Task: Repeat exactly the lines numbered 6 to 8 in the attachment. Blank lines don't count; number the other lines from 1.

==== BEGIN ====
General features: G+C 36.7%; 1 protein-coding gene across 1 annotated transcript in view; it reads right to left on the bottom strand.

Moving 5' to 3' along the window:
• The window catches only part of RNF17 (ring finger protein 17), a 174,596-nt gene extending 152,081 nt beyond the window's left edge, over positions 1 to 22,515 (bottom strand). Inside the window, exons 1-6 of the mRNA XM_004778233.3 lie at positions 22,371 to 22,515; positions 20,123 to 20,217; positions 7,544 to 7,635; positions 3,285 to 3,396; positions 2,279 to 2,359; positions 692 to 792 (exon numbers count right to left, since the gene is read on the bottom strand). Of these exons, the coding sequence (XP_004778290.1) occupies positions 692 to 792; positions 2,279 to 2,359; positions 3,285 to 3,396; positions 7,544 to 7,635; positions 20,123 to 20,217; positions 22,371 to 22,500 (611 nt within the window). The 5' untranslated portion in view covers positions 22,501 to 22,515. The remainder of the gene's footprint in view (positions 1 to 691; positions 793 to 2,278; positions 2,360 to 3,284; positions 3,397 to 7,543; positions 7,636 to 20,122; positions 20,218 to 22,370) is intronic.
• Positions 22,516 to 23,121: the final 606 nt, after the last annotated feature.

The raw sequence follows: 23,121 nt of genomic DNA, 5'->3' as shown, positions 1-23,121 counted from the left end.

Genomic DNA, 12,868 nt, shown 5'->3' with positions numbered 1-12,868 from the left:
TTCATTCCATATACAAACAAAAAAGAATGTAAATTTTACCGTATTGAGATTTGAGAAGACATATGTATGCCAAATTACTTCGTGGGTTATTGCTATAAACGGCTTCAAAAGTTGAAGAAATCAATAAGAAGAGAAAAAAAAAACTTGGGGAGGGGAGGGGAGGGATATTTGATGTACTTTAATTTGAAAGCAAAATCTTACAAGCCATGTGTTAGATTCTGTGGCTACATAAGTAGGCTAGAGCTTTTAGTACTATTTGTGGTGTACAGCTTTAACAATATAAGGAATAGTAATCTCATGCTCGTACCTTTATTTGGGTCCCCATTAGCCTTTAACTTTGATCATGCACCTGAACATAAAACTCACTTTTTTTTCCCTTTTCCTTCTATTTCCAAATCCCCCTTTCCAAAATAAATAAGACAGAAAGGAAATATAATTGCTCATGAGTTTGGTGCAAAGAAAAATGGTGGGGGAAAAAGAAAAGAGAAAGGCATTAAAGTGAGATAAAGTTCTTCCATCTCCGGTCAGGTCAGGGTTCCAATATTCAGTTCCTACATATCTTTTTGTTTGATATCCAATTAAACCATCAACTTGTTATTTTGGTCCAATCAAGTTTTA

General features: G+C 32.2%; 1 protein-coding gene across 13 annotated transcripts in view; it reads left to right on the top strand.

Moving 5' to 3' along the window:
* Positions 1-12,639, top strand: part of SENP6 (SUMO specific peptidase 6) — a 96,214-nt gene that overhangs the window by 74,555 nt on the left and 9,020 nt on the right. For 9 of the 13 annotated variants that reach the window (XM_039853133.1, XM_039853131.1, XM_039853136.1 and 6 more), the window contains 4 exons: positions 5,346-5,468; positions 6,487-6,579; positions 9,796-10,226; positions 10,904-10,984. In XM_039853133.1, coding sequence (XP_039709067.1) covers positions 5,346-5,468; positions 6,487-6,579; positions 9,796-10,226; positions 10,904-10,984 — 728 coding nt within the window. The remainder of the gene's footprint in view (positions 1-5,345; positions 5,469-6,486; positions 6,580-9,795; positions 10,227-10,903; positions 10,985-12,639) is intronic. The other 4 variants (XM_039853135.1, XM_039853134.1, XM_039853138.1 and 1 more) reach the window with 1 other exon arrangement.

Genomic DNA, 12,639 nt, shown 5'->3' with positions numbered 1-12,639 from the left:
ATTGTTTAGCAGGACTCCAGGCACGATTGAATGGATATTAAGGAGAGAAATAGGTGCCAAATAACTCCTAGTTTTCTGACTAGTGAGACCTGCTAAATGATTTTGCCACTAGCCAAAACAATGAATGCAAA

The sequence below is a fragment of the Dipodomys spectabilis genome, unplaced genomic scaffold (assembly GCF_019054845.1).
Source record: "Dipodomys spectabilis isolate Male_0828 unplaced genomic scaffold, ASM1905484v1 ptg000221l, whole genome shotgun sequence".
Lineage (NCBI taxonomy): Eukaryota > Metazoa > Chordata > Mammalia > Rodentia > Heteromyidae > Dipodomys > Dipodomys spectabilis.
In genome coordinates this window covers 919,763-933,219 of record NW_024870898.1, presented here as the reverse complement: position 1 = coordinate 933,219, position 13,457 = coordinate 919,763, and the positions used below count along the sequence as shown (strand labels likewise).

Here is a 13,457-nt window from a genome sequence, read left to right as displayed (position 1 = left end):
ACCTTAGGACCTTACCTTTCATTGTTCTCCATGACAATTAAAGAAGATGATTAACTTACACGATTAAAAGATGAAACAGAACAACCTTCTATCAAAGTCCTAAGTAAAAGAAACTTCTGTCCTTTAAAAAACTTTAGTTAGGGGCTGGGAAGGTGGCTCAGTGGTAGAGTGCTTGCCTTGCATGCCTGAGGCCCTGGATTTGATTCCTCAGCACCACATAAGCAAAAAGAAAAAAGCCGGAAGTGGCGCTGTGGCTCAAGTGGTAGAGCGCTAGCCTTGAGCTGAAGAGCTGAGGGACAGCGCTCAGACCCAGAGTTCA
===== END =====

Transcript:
Genomic DNA, 12,868 nt, shown 5'->3' with positions numbered 1-12,868 from the left:
TTCATTCCATATACAAACAAAAAAGAATGTAAATTTTACCGTATTGAGATTTGAGAAGACATATGTATGCCAAATTACTTCGTGGGTTATTGCTATAAACGGCTTCAAAAGTTGAAGAAATCAATAAGAAGAGAAAAAAAAAACTTGGGGAGGGGAGGGGAGGGATATTTGATGTACTTTAATTTGAAAGCAAAATCTTACAAGCCATGTGTTAGATTCTGTGGCTACATAAGTAGGCTAGAGCTTTTAGTACTATTTGTGGTGTACAGCTTTAACAATATAAGGAATAGTAATCTCATGCTCGTACCTTTATTTGGGTCCCCATTAGCCTTTAACTTTGATCATGCACCTGAACATAAAACTCACTTTTTTTTCCCTTTTCCTTCTATTTCCAAATCCCCCTTTCCAAAATAAATAAGACAGAAAGGAAATATAATTGCTCATGAGTTTGGTGCAAAGAAAAATGGTGGGGGAAAAAGAAAAGAGAAAGGCATTAAAGTGAGATAAAGTTCTTCCATCTCCGGTCAGGTCAGGGTTCCAATATTCAGTTCCTACATATCTTTTTGTTTGATATCCAATTAAACCATCAACTTGTTATTTTGGTCCAATCAAGTTTTA

General features: G+C 32.2%; 1 protein-coding gene across 13 annotated transcripts in view; it reads left to right on the top strand.